States of Emergencies will be declared.
Emergency preparedness procedures will be put in place.
And, families will flee their homes, clogging the roads to the point of standstill and seeking refuge where ever space remains.
The sheer size of mass evacuations is incredible.
Within a few days, all residents pack up their homes and leave.
Authorities are able to activate an entire community to action, in a relatively quick way.
How does this get done?
How do they get thousands of people to leave their homes and live in uncomfortable conditions for damage that may occur to their home?
On one hand, it seems straightforward how they get people to evacuate:
1. its mandatory
2. its not safe to stay.
On the other hand, there are plenty of examples of mandatory policies to preserve safety that are ignored by many. (Speeding. Seat belts.) People engage in risky behavior, even when they know the risks are high. (Reduce sugar, Quit smoking)
So, that begs the question...
What exactly makes mandatory evacuation so successful?
The answer comes down to an issue of Motivation.
Authorities are able to motivate residents (who would much rather stay home!) to leave.
They communicate about the storm in such a way to support this motivation.
And this motivation translates to action.
Emergency Preparedness is Readiness.
Getting people to change their behavior hard. Whether you are talking about evacuating homes before a storm, changing diet, or implementing something new within an organization - the same story rings true: change is hard.
Even in the case of a impending storm, its not easy to get people to change. It's hard to get millions of people to leave their home. This is because it's not enough to have the ability to leave (e.g., enough gas, a place to stay). People must also want to leave.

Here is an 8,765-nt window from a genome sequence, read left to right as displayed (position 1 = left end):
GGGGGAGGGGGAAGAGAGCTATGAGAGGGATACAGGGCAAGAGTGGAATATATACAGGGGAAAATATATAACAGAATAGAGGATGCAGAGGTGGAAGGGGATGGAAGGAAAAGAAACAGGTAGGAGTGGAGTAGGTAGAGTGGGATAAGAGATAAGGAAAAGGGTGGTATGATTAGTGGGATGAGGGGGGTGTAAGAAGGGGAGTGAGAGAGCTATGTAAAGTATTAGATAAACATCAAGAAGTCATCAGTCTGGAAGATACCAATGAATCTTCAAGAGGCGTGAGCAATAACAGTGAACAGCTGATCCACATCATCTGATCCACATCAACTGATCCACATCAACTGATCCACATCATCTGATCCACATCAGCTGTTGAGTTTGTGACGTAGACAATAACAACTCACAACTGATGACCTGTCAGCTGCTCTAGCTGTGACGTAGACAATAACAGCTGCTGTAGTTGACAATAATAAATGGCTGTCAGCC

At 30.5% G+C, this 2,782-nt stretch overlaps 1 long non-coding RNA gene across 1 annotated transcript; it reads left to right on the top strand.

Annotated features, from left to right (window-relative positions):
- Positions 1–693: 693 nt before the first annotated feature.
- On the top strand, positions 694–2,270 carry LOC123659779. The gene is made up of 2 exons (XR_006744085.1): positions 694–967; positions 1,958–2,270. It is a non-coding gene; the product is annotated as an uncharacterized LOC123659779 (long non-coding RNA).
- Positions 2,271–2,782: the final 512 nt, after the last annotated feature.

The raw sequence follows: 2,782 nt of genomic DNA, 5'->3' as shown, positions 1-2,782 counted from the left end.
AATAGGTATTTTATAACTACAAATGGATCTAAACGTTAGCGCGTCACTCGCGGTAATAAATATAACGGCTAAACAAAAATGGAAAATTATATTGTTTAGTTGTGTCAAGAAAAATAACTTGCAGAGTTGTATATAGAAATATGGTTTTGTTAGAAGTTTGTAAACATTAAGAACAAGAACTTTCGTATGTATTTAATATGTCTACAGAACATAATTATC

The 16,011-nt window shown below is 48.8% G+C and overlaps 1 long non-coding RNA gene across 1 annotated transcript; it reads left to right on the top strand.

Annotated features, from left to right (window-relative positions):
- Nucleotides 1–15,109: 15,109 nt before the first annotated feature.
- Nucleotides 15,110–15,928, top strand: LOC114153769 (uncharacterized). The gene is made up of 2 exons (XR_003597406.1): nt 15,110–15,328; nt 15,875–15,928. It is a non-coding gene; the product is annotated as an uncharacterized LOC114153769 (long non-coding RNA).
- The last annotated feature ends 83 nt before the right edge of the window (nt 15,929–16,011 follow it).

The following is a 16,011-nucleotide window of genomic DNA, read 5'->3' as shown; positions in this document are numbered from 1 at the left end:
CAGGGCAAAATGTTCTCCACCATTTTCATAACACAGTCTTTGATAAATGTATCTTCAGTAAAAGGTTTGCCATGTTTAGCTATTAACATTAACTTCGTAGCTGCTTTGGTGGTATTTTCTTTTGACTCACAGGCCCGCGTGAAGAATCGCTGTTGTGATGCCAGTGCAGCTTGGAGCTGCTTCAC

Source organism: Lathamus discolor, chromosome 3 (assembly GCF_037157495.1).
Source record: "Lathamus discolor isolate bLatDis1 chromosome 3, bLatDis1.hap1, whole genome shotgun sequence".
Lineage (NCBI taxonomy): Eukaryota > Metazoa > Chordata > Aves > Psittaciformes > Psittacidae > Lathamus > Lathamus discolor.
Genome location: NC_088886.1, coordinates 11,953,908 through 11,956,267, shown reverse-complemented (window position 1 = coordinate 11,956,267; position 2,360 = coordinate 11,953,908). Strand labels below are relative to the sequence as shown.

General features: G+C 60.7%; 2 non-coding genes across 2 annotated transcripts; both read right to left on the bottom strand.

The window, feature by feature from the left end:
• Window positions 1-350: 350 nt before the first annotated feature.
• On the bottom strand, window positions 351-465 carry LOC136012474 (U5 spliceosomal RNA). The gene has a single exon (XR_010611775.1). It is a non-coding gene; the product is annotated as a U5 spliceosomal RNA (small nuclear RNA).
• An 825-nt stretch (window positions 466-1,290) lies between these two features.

In other words, people must be ready.
Authorities begin preparations long before the hurricane arrives.
Some preparations involve protecting physical structure - e.g., sand bags around buildings, boarding up windows, securing gas and water.
Other preparations involve building motivation. They involve communication strategies that build momentum to leave. They build readiness.
The latter preparations can teach us a lot of how to change behavior.
If authorities can effectively motivate a million or more people to leave the comfort of their homes because of an impending risk, can the same strategies be used for other behavior change - say, health behavior, policy changes, or implementing something new in the classroom?
The answer is "YES!"
The answer lies in something called, "Readiness" and it can be used to support motivation for change.
Emergency Preparedness is Readiness.
Communicating The Need To Be Ready For the Storm.
So, what exactly do authorities do to get mass evacuations to work? Let's examine the communications strategies used from a readiness perspective. (To learn more about readiness, check out our seminal manuscript).
When you want to support motivation to do something new - whether its getting people to evacuate, teachers implementing new education policies, hospitals to follow new evidence-based procedures, or any other new behavior you can surmise! - there are specific strategies that support motivation.